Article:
Hereford’s almost eleven years old and has been a member of our herd for over nine years. She’s gentle, the epitome of motherhood and always has a more than ample supply of milk. So, when Bill checked on the pair three days after the birth and found Frosty looking thin and bawling like she was hungry, he was concerned. He brought the pair to the pasture near the house and fixed a bottle of milk replacer for Frosty. Once he got her trapped between his legs and forced the nipple into her mouth, she gulped it right down. Within a couple of days all we had to do was go in the pasture, call her name and she would come running! OK, maybe she didn’t really know her name, but she knew our voices and those were her breakfast and dinner bells! After she drained the bottle, she went back to her mama and tried to suck out a little dessert.
Despite not having much milk, Hereford was still an exemplary mama. Motherhood was her life’s calling and she took it seriously. She closely supervised the bottle-feedings, like when my sister, Lila, visited and helped feed Frosty. Hereford crowded right in and nuzzled Frosty while she ate.
In November, after most of the calving was complete, we worked the cows and calves and transported them to the ranch for the winter. Bill decided the time had come to start culling the herd. The operation now totaled over 70 pairs. We’d lost a couple of older cows to anaplasmosis.
Anaplasmosis 101 - An infectious disease of cattle that causes destruction of red blood cells. The disease is caused by a minute parasite, Anaplasma marginale, found in the red blood cells of infected cattle. Older cows are more susceptible.
A couple of neighbors and other cattlemen Bill talked to also lost cows to this disease last fall.
I knew the dreaded moment was coming. Not only were we losing Hereford, but our other favorite cow, Sweet Pea, a Charolais mix, failed to calve this year because she didn’t get bred. Both cows were not only favorites, but legends in our operation. They were gentle, would eat range cubes out of our hands and raised great calves. Over the years, Bill kept several of Hereford’s calves as replacement heifers due to the favorable genetics.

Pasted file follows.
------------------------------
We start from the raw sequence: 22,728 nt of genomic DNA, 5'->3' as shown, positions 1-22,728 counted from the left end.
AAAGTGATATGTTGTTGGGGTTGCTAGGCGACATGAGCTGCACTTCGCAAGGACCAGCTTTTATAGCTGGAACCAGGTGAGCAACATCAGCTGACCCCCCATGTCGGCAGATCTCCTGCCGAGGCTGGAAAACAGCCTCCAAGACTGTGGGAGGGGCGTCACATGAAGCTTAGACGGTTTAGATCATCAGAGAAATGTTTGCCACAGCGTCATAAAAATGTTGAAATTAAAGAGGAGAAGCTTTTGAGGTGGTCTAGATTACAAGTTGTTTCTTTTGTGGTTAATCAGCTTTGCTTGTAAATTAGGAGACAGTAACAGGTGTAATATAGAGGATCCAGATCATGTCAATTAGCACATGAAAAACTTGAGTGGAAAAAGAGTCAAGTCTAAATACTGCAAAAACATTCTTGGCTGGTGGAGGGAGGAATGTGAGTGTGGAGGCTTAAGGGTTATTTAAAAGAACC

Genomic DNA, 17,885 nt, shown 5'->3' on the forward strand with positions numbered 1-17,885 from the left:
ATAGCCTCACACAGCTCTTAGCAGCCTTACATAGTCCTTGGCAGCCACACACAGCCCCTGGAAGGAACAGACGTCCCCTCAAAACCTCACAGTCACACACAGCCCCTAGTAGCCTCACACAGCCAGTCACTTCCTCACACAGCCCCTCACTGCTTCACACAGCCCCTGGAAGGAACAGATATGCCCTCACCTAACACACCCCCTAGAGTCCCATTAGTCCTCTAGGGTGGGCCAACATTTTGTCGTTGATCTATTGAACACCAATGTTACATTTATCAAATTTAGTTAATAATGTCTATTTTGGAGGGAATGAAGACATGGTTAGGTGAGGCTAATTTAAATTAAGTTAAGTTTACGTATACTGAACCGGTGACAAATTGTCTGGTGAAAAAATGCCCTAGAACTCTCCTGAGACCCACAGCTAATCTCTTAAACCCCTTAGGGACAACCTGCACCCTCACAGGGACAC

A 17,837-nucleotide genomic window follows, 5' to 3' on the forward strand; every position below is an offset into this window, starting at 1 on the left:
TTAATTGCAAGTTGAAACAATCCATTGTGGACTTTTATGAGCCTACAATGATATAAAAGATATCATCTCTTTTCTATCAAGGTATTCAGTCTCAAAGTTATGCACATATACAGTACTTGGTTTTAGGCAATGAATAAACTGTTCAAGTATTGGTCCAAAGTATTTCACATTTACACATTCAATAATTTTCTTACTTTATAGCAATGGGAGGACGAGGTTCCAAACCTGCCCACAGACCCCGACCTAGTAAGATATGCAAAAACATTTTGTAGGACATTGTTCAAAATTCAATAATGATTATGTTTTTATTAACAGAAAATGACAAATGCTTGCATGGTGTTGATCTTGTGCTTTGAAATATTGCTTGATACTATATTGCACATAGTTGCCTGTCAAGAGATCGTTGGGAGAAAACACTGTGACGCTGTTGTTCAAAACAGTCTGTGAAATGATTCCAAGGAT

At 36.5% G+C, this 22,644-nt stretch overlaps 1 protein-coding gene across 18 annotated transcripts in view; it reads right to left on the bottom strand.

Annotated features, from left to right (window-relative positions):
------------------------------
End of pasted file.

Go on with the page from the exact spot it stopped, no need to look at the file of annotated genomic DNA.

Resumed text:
Two years ago, Sweet Pea, the local vet and I shared what started out as a horrible incident that eventually had a happy ending. As I blogged in the opening paragraph of the post, “Trooper, the Holstein Adoptee – Part 1,” dated October 14, 2013, that whole calving saga was probably worthy of mini-series production on the RFD Channel! Sweet Pea didn’t join the bovine cast of characters until Part 2.
Frosty joined Olpe and Miracle in the Romper Room. Bill soon learned that trying to feed three calves from three bottles when you only have two hands, and the calves are clamoring around you, was total chaos! He introduced the two bigger calves, Olpe and Frosty, to the nipple buckets that could be hung on the pen panel rungs. Then he opened the gate and Miracle trotted out to be fed from the bottle. Sometimes she didn’t drink all her milk and Bill offered it to the other two calves. More chaos ensued as they shoved and butted each other away from the nipple!
Here are current photos: one of Miracle and one of the three calves together.